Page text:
In a department organized in this way, the isolation of graduate students from those outside their research group is very effective. They tend not to know much about how things are run in other people's labs (because if you have time to be forming friendships with people in other labs, or to be keeping up with those friends, that's cutting into your time in the lab). And, what other faculty members know about graduate students is what they hear from the students' advisor, who after all is a better authority on whether a student will ever amount to anything as a scientist than the student could ever be.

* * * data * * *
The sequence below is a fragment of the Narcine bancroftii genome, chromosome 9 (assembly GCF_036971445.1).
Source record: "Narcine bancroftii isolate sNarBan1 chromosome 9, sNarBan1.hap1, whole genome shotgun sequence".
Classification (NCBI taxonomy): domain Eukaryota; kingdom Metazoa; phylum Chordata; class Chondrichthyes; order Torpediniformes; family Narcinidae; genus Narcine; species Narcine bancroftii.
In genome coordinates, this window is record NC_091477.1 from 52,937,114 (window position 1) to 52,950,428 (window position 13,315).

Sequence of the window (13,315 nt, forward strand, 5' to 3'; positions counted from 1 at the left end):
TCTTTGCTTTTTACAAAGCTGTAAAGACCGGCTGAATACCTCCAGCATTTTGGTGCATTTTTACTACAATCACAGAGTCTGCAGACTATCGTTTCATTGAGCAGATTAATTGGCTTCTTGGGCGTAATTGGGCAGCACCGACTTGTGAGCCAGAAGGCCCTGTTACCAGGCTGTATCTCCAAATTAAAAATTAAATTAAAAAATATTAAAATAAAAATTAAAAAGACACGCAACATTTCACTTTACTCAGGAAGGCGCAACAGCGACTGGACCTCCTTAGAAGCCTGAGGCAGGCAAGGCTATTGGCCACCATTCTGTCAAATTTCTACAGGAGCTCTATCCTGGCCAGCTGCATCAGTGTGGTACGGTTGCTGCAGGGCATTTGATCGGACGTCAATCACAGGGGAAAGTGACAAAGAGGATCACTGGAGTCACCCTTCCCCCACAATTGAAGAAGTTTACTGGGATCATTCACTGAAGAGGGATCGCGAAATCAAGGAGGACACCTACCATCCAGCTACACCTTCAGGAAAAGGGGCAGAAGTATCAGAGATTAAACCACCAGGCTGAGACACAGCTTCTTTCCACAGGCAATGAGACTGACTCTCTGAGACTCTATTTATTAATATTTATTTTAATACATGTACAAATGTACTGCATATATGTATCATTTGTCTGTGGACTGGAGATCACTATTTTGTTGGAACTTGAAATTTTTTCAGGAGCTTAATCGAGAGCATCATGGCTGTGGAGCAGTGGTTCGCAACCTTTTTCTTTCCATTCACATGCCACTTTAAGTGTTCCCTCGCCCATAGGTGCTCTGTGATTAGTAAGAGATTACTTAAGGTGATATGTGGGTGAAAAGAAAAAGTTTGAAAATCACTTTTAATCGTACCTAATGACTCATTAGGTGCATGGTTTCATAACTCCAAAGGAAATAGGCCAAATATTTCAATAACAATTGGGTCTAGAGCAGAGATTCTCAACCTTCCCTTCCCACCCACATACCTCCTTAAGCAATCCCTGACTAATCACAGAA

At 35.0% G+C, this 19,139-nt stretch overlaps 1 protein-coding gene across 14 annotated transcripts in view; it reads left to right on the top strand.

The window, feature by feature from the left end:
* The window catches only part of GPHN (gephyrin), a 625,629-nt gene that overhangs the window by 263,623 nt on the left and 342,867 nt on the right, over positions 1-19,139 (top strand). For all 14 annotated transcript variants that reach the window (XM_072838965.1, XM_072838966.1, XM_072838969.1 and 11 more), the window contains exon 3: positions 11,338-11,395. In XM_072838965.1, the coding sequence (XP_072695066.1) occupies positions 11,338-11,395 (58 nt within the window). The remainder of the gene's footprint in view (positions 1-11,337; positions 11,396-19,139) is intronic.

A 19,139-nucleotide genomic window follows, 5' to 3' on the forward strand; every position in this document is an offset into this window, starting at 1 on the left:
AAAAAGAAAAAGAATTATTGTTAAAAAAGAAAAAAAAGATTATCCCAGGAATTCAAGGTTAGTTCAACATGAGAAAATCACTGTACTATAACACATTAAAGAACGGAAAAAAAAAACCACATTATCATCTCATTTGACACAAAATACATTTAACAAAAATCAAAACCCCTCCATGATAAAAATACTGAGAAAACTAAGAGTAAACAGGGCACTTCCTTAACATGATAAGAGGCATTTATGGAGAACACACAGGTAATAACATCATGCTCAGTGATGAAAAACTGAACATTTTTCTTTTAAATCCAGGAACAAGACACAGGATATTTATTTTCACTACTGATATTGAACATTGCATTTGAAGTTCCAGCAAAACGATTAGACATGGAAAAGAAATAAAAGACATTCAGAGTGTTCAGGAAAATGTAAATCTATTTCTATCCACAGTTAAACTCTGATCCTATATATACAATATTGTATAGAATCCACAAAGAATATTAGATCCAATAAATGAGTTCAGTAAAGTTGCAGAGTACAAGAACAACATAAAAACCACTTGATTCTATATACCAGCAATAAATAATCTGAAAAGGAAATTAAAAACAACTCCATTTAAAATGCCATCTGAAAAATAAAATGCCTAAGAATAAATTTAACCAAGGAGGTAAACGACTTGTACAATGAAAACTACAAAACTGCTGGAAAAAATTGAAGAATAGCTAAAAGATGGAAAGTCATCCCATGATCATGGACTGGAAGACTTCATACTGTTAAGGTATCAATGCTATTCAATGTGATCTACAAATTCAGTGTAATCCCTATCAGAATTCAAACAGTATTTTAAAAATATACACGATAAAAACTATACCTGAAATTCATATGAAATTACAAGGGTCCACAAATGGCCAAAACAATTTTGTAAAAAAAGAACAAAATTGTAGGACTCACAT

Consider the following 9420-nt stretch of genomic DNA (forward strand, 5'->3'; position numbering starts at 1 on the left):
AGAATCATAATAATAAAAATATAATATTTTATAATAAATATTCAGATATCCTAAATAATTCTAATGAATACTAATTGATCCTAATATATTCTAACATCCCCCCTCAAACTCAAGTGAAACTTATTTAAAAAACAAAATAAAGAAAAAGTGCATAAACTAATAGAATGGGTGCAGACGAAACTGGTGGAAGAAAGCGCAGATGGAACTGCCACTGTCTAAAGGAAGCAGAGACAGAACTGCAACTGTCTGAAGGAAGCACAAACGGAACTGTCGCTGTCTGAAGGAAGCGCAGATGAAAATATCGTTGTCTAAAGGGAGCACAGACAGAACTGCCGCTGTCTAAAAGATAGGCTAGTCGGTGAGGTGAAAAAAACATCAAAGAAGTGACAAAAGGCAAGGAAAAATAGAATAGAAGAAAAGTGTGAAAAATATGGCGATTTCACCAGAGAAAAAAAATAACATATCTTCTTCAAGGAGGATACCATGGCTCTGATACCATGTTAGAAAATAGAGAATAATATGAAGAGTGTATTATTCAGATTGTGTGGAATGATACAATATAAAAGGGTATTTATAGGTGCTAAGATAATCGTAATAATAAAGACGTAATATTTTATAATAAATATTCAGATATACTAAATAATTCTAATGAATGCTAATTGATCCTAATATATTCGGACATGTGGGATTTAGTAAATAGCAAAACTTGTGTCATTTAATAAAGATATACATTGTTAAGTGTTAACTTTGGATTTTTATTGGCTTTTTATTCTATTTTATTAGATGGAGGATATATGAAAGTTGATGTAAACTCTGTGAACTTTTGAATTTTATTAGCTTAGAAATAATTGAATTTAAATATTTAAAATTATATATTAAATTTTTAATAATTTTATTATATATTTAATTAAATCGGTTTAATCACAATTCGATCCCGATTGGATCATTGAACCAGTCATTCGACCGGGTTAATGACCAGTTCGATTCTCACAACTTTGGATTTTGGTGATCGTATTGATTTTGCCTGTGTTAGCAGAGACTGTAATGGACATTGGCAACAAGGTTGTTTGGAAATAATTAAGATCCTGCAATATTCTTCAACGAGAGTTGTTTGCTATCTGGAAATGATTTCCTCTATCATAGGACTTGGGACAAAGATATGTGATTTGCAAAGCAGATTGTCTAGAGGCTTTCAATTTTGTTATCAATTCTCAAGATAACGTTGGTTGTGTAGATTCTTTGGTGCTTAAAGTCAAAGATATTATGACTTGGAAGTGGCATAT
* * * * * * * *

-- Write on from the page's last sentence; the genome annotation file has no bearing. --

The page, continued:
If you set up a system where the PI controls all the resources the graduate students need -- funding, training, even access to other faculty in the department -- you also create conditions where the graduate students may feel pressured to go along with all of the PI's demands. The PI controls your access to the scientific community, and since the PI is recognized as a full member of that community and you are not, the PI can smooth your entry as a full member. Or, by way of their control of what you can publish, their letters of recommendation, and what they confide to their trusted colleagues in the field, they can mess things up for you.

Principal investigators have too much power over the fate of their graduate students.